Trump Issues His First Presidential Veto On Measure That Would Block His Emergency Declaration

U.S. President Donald Trump holds up the first veto that he has signed during an event on border security in the Oval Office of the White House on March 15, 2019, in Washington, DC.
Alex Wong / Getty Images

For the first time since entering the White House, Donald Trump has issued his first veto on a bill. The president rejected a bill on Friday that would have ended his national emergency declaration at the U.S.-Mexico border, according to CNN.

Trump, surrounded by Customs and Border Protection agents and individuals who had lost loved ones that were killed by illegal immigrants, vetoed the bill in front of reporters in the Oval Office after 12 Senate Republicans joined Democrats in passing a resolution that rebuked the president for his emergency declaration at the southern border.

While speaking with reporters, Senator Mitt Romney, a Republican from Utah, said that he decided to support the measure not because he was against the wall, but because it was a violation of the constitution.

“This is a constitutional question, it’s a question of the balance of power that is core to our constitution,” he said. “This is not about the president or border security, in fact I support border security, I support a barrier.”

Upon hearing that the Republican-controlled Senate had banded together to pass the bill, Trump tweeted that he planned to veto the measure.

“I look forward to VETOING the just passed Democrat inspired Resolution which would OPEN BORDERS while increasing Crime, Drugs, and Trafficking in our Country,” Trump wrote. “I thank all of the Strong Republicans who voted to support Border Security and our desperately needed WALL!”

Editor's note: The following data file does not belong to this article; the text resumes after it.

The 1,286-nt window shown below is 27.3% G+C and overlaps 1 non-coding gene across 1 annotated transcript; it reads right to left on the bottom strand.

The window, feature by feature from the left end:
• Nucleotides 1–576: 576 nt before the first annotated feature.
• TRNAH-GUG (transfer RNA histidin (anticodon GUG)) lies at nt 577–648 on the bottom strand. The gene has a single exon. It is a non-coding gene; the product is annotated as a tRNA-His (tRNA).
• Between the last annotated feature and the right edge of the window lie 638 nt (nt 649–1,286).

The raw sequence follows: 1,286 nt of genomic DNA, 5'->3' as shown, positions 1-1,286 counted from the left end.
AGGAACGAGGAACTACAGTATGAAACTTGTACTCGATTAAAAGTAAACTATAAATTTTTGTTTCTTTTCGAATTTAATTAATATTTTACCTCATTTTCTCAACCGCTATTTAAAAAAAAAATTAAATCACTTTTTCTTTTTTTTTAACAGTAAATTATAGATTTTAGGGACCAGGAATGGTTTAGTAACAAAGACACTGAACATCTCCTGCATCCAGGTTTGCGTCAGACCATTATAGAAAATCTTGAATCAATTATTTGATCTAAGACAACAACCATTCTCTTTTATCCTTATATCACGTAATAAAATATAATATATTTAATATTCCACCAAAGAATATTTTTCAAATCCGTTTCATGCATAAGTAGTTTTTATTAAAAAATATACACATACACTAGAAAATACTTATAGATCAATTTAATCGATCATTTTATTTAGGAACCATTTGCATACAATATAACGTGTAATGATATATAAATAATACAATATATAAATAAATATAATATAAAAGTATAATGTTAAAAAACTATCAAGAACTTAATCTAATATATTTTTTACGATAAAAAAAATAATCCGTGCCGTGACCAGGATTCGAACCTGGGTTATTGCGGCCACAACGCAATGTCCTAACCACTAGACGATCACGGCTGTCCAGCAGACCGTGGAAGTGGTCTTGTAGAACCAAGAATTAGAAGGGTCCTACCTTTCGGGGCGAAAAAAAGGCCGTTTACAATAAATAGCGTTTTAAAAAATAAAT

Trump issued his emergency declaration last month after failing to secure funding for his signature border wall through the traditional channels. At the time, he admitted that it wasn’t necessary to declare a national emergency, but that it was more expedient to do things that way.

Many lawmakers have expressed concern that in doing so, the president has opened the door for future presidents to use the emergency powers to gain funding for any initiative they want to champion, bypassing Congress. The fact that 12 Republicans stood against Trump is seen by many as a stunning rebuke to the leader that they have supported through various challenges.

Trump’s veto will likely be the last word on the matter since it is doubtful that the Senate can muster the necessary supermajority needed to override his veto. That doesn’t mean that the issue is resolved, however. The president now faces numerous legal challenges over the issue. Over a dozen states and numerous private groups have filed suit against the declaration.